Using the model for inference requires loading data (in this case an image) and wrapping it in a dataset abstraction (in this case an in-memory dataset), then feeding it into the restored model. The data representation of the neural net is not quite ready for inference. It needs to be loaded into a Cortex backend. This is accomplished with build-and-create-network which takes the the data from the network description we’ve loaded, a backend, and a batch-size for inputs that will be passed to it (in our case, just 1).

(def nn-model
  (future
    (desc/build-and-create-network
      (with-open [r (clojure.java.io/input-stream "resources/simple.cnn")]
        (nippy/thaw-from-in! (DataInputStream. r)))
      (backend/create-cpu-backend)
      1)))

In this case I’ve wrapped the model load into a future (the inference call will deref it) so that time to load the model doesn’t impact application startup time. Not much of an issue with a smaller network, but it can certainly make a difference as networks get larger. For the backend, I’m using the compute backend which provides a pure Clojure implementation that follows idioms that are unified with gpu-compute.

There are a few other pieces that may not seem entirely straight forward if you’re new to Cortex:

(def image-shape
  (apply ds/create-image-shape [3 32 32]))

This returns an image shape hashmap with a structure expected by other Cortex routines.

(patch/image->patch resized)

The patch routines in think.image return a vector of red, blue, and green channel image data and are the form Cortex datasets can wrap through image augmentation processes.

(ds/create-in-memory-dataset {:data {:data [rgb-vec]
                                     :shape image-shape}}
                             [0])]

This is essentially nesting our data in the dataset abstraction to be provided as input to the model. The data in this case consists of only one form of data, with a single image sample, with :shape of image-shape (declared previously). Because we only have one example, we only have one index that corresponds to it, index 0. The nested [0] for a less trivial dataset could be a range of integer values, or some other key by which the data in the dataset could be related to a specific training record.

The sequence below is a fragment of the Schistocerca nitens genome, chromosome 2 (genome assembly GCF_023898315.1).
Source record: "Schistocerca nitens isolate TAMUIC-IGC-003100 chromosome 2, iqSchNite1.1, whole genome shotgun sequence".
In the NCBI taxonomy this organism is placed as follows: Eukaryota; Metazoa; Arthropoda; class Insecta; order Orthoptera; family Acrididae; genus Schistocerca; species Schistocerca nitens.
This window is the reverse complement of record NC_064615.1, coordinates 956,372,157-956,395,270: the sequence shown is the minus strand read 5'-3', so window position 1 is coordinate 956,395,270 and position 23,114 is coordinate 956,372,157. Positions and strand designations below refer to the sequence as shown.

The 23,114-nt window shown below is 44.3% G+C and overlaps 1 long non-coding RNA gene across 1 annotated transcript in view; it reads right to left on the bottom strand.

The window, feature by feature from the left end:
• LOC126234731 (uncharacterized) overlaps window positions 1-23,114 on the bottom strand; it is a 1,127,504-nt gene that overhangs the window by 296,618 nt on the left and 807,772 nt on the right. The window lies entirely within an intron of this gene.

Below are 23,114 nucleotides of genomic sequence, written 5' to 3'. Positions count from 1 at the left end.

These details are all encapsulated in the infer function, so that we can go straight from image to prediction with less fuss:

(defn infer
  [buf-img]
  (let [model   @nn-model
        resized (img/resize buf-img (:width image-shape) (:height image-shape))
        rgb-vec (patch/image->patch resized)
        img-ds  (ds/create-in-memory-dataset {:data {:data [rgb-vec]
                                                     :shape image-shape}}
                                             [0])]
    (ffirst (train/run model img-ds [:data]))))

The short REPL workflow I’ve provided in the inference namespace demonstrates how to call the provided routines on new data to get predictions. For example, the simple network I trained on CIFAR-10 and converted is fairly certain my dog Zazzy (at least in her 32x32 representation) is some kind of a plane:

zazzy cifar10
Figure 1. Zazzy: definitely a plane.

Wrap Up

So in conclusion, we’ve seen a workflow for converting a model from Keras to Cortex, then loading it into a project for inference. This was all made possible by think.cortex.keras, available here. Similar functionality is provided for Caffe. This means that even if you’re stuck in Python for machine learning prototyping or training infrastructure, you can still get the fruits of your AI labor into Clojure for inference!

Support for model import is still in its early days, but both contributions and detailed reports of model import failure are welcome!

Tags: clojure deep learning Keras TensorFlow neural networks python